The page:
Help Tackling Racism (Help needed: Latinos, Blacks, Asians, Natives, Pacific Islanders, Biracials)

snowflake1814snowflake1814 Wisconsin, USAPosts: 39
I've become increasingly alarmed and disappointed in the amount of racist jokes and comments in my school recently. The thing is, I am white with no black friends (acquaintances yes, but we only talk briefly after school while leaving for home and the issue doesn't come up.) None of this is helped by the fact that it's a small town with only about 350 people in our high school, which has a total of four African-Americans in our school. There are many more Latinos, but still only about a fifth of the HS is Latino or biracial.

What I'm asking is this: Does anyone know how to respond to racism when it comes up? When it has I usually tell the people to stop, but they usually just respond saying that I "don't have a sense of humor", that it doesn't really matter, it was just a joke, "don't be so offended", "there's no black people in here anyway", etc.

Then it usually turns to me just telling the teacher after class and them having a talk, but honestly that feels like me A-Being some middle-school kid who always relies on the teacher and B- The students don't care and the problem doesn't stop.

I also have the long title because I want to know how non-whites would handle this. What would you recommend I do? I don't want to assume I know the answer or what is offensive and what is not, because I don't. As John has frequently mentioned in Vlogbrothers videos and a bit in DH&J, that we need to get better at listening to others. In this case I'm talking about third-world countries, when he says that he have to listen to them and help them in the way they say they need to be helped, not assume that we know all the solutions.

So what do other nerdfighters recommend I do? How do you non-whites suggest I help?
Memento mori


  • snowflake1814snowflake1814 Wisconsin, USAPosts: 39
    Feel like I should mention/clarify: Anyone can comment or post tips on this, even if you are white. I just don't have any strategies for going about the issue and wanted insight.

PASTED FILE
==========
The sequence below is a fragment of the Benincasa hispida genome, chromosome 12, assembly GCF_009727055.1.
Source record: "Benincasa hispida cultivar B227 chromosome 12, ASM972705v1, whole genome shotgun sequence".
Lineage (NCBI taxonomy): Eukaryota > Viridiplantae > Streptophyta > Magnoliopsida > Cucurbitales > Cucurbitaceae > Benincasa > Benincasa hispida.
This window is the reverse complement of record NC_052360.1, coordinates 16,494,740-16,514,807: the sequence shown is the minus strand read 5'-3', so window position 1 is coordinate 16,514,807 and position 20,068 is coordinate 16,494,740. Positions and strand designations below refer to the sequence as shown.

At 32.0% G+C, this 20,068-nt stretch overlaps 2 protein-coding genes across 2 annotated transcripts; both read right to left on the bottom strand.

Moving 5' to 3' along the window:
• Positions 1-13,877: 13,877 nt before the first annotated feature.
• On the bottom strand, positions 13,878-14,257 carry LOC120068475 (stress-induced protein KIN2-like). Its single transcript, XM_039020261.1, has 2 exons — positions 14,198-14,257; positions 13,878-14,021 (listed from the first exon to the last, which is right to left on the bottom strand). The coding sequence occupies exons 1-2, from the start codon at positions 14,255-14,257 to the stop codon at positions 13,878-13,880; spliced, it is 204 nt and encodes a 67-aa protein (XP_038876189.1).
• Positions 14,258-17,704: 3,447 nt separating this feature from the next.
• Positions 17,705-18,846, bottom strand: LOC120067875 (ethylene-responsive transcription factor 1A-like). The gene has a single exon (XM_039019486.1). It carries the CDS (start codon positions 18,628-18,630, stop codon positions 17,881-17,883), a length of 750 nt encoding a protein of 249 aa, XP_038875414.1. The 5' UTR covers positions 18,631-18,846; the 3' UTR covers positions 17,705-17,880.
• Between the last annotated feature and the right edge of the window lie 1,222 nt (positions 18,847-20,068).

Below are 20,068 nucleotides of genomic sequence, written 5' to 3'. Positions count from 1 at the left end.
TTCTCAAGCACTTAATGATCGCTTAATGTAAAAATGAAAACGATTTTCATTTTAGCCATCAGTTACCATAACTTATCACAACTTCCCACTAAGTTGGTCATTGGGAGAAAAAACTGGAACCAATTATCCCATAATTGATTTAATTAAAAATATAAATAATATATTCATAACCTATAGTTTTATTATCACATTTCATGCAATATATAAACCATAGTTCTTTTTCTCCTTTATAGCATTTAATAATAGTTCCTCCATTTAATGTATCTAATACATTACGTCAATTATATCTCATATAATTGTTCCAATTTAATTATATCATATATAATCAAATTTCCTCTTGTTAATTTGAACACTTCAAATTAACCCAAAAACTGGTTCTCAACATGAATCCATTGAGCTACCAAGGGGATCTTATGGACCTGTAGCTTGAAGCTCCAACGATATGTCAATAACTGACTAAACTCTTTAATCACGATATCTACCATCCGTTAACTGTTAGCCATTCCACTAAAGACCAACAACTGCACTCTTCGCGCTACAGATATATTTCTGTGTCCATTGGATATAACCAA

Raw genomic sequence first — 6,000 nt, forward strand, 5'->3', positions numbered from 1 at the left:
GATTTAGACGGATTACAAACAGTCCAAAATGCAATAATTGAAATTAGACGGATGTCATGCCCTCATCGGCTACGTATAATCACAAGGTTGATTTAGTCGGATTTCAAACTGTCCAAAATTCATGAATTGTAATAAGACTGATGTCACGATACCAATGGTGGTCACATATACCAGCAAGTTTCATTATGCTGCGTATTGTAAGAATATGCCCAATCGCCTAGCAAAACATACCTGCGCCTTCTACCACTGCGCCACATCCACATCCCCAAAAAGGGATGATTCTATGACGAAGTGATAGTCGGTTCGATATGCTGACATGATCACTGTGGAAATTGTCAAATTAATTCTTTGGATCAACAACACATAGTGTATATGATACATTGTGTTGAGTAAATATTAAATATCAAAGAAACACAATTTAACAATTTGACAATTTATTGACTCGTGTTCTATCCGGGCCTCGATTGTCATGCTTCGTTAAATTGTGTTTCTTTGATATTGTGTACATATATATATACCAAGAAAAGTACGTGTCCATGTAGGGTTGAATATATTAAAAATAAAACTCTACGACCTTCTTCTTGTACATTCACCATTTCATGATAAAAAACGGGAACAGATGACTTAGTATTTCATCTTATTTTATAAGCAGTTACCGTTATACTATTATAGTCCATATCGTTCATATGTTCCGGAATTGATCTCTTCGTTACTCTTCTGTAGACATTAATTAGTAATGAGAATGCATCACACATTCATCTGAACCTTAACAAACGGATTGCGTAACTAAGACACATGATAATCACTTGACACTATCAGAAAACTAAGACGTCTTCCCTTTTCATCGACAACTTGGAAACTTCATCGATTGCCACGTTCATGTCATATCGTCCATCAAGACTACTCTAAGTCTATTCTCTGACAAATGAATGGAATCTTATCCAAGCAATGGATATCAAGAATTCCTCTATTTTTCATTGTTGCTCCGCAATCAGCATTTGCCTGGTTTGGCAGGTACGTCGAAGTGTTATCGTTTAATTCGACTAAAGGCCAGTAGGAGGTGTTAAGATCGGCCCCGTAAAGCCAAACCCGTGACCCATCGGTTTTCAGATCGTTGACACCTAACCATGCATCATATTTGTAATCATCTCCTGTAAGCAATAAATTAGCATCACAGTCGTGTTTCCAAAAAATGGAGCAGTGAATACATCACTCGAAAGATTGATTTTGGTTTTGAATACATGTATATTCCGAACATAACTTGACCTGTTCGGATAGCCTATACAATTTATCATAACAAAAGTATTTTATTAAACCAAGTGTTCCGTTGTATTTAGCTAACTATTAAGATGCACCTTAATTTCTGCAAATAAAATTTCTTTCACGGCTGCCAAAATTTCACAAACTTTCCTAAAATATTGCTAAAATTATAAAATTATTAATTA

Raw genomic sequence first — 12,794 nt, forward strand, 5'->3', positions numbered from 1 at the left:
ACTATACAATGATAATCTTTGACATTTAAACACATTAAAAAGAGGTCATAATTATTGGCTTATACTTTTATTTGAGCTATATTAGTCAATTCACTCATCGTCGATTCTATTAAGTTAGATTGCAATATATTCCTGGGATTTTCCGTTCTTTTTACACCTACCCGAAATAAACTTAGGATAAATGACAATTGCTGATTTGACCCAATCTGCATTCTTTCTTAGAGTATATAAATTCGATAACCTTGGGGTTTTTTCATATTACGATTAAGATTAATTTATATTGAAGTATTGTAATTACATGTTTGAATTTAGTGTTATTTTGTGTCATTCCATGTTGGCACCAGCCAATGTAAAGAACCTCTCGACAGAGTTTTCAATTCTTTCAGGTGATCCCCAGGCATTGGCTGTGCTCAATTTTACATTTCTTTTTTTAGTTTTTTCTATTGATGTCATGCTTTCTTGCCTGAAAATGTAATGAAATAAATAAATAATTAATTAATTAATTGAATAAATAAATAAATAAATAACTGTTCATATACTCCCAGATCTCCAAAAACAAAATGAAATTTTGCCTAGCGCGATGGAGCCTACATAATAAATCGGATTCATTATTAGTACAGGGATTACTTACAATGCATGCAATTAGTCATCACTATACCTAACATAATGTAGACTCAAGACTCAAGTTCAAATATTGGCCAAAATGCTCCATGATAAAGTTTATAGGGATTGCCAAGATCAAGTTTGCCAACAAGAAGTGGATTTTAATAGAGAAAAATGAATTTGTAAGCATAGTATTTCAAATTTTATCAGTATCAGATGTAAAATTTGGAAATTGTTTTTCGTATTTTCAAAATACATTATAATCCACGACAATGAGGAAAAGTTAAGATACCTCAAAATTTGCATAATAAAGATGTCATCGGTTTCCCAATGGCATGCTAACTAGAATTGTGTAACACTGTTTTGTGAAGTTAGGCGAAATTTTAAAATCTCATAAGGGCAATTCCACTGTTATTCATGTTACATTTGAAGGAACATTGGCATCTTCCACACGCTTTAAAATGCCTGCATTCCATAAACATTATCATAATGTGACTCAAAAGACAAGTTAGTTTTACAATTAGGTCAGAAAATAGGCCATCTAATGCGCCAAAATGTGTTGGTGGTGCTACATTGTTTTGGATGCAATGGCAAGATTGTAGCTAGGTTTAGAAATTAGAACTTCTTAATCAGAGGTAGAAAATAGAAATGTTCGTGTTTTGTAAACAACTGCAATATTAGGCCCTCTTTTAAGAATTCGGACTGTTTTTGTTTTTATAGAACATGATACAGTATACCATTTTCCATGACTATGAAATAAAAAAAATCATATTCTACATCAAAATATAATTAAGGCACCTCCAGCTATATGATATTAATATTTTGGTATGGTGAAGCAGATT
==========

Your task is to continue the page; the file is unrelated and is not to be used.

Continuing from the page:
Memento mori
  • Gara_the_engineerGara_the_engineer In a log house at the edge of the forestPosts: 633 ✭✭✭
    edited March 2017
    First off, I should say that I'm white so I don't have much more insight in the issues than you do, so you'll have to take my answer for what it is: assumptions and guesses. Anyone is free to correct me.

    I once had colleagues who regularly used the Swedish version of the n-word as their way of describing someone in a disrespectful manner (they've had general disregard for anyone that's different, using "gay" as a word of insult and so on), and whenever they did, I just looked calmly at the person and asked something along the lines of "was that the best and most appropriate way you could find to describe a person?". As you may guess, one of them got tired of this after a while, getting sad and upset because I was "always nagging on him". >.>

    Likewise, with jokes, I've gotten the tip that when you hear someone telling a racist (or homophobic or whatever) joke, you just look calmly and coldly at them, utterly unamused but no other emotion and ask (equally calmly, and a bit curiously): "What's supposed to be fun with that?". And when they tell you that it's just a joke, you ask them what makes it a joke. It may take a few questions, but sooner or later they'll end up in the situation of having explained why making fun of someone is funny to them (which lays bare their disregard for other people, which makes them look (rightfully) bad in the eyes of any decent spectator). Then you just say "ah" or something like that and nothing more. Just don't say anything more after that, because their own words have probably been much better in making themselves look bad than any addition by you could to.

    Also, although you may not be able to make people change their behaviour, you do at least show that you're a person who (without being some crazy aggressive warrior on the subject) are against prejudices and a person who will protect a person when they need it. Being a person that people feel safe around is in itself an important thing in giving people safe spaces. This is something I myself have experienced at work, being a female in a heavily male-gendered branch: although I haven't encountered anything bad on my current ship, I know who I'd go to if I'd ever need it because he's very active in speaking up against unacceptable behaviours of any kind (and he's kind of a friend of mine too). Just knowing that there is such a person there is important for one's feeling of being safe and accepted.
    by Gara_the_engineer
    The meaning of life is to give life a meaning
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